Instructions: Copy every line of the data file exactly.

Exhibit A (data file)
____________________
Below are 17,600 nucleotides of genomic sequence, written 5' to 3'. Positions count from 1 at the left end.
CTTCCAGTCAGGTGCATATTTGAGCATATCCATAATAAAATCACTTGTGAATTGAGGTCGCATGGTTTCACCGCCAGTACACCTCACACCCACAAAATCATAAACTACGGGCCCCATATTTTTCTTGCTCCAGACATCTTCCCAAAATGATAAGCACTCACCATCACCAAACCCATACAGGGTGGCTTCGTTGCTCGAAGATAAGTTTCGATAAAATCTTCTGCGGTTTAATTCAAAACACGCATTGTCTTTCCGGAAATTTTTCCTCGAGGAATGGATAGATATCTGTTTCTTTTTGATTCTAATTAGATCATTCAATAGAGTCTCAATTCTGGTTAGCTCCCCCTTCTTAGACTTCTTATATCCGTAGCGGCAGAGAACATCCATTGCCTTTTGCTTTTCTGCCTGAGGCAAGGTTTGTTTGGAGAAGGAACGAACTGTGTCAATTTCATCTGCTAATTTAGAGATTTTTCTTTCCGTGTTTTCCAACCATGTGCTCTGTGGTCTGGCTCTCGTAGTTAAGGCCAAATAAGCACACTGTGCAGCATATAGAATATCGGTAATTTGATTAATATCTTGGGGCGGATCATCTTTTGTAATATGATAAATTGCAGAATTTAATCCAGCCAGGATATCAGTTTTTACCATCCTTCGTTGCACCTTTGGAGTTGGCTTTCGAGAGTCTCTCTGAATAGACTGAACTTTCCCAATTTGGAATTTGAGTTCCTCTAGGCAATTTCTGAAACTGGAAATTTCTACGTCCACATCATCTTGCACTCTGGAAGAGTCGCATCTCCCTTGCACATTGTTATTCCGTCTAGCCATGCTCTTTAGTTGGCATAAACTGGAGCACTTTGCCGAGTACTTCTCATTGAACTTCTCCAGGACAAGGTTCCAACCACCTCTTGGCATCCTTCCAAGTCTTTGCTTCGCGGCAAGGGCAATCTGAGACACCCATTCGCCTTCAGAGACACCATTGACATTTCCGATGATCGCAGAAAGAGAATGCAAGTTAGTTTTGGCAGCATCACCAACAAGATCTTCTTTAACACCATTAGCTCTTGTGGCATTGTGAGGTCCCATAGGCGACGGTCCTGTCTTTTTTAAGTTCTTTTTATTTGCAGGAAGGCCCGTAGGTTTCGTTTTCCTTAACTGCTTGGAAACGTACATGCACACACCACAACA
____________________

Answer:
Below are 17,600 nucleotides of genomic sequence, written 5' to 3'. Positions count from 1 at the left end.
CTTCCAGTCAGGTGCATATTTGAGCATATCCATAATAAAATCACTTGTGAATTGAGGTCGCATGGTTTCACCGCCAGTACACCTCACACCCACAAAATCATAAACTACGGGCCCCATATTTTTCTTGCTCCAGACATCTTCCCAAAATGATAAGCACTCACCATCACCAAACCCATACAGGGTGGCTTCGTTGCTCGAAGATAAGTTTCGATAAAATCTTCTGCGGTTTAATTCAAAACACGCATTGTCTTTCCGGAAATTTTTCCTCGAGGAATGGATAGATATCTGTTTCTTTTTGATTCTAATTAGATCATTCAATAGAGTCTCAATTCTGGTTAGCTCCCCCTTCTTAGACTTCTTATATCCGTAGCGGCAGAGAACATCCATTGCCTTTTGCTTTTCTGCCTGAGGCAAGGTTTGTTTGGAGAAGGAACGAACTGTGTCAATTTCATCTGCTAATTTAGAGATTTTTCTTTCCGTGTTTTCCAACCATGTGCTCTGTGGTCTGGCTCTCGTAGTTAAGGCCAAATAAGCACACTGTGCAGCATATAGAATATCGGTAATTTGATTAATATCTTGGGGCGGATCATCTTTTGTAATATGATAAATTGCAGAATTTAATCCAGCCAGGATATCAGTTTTTACCATCCTTCGTTGCACCTTTGGAGTTGGCTTTCGAGAGTCTCTCTGAATAGACTGAACTTTCCCAATTTGGAATTTGAGTTCCTCTAGGCAATTTCTGAAACTGGAAATTTCTACGTCCACATCATCTTGCACTCTGGAAGAGTCGCATCTCCCTTGCACATTGTTATTCCGTCTAGCCATGCTCTTTAGTTGGCATAAACTGGAGCACTTTGCCGAGTACTTCTCATTGAACTTCTCCAGGACAAGGTTCCAACCACCTCTTGGCATCCTTCCAAGTCTTTGCTTCGCGGCAAGGGCAATCTGAGACACCCATTCGCCTTCAGAGACACCATTGACATTTCCGATGATCGCAGAAAGAGAATGCAAGTTAGTTTTGGCAGCATCACCAACAAGATCTTCTTTAACACCATTAGCTCTTGTGGCATTGTGAGGTCCCATAGGCGACGGTCCTGTCTTTTTTAAGTTCTTTTTATTTGCAGGAAGGCCCGTAGGTTTCGTTTTCCTTAACTGCTTGGAAACGTACATGCACACACCACAACA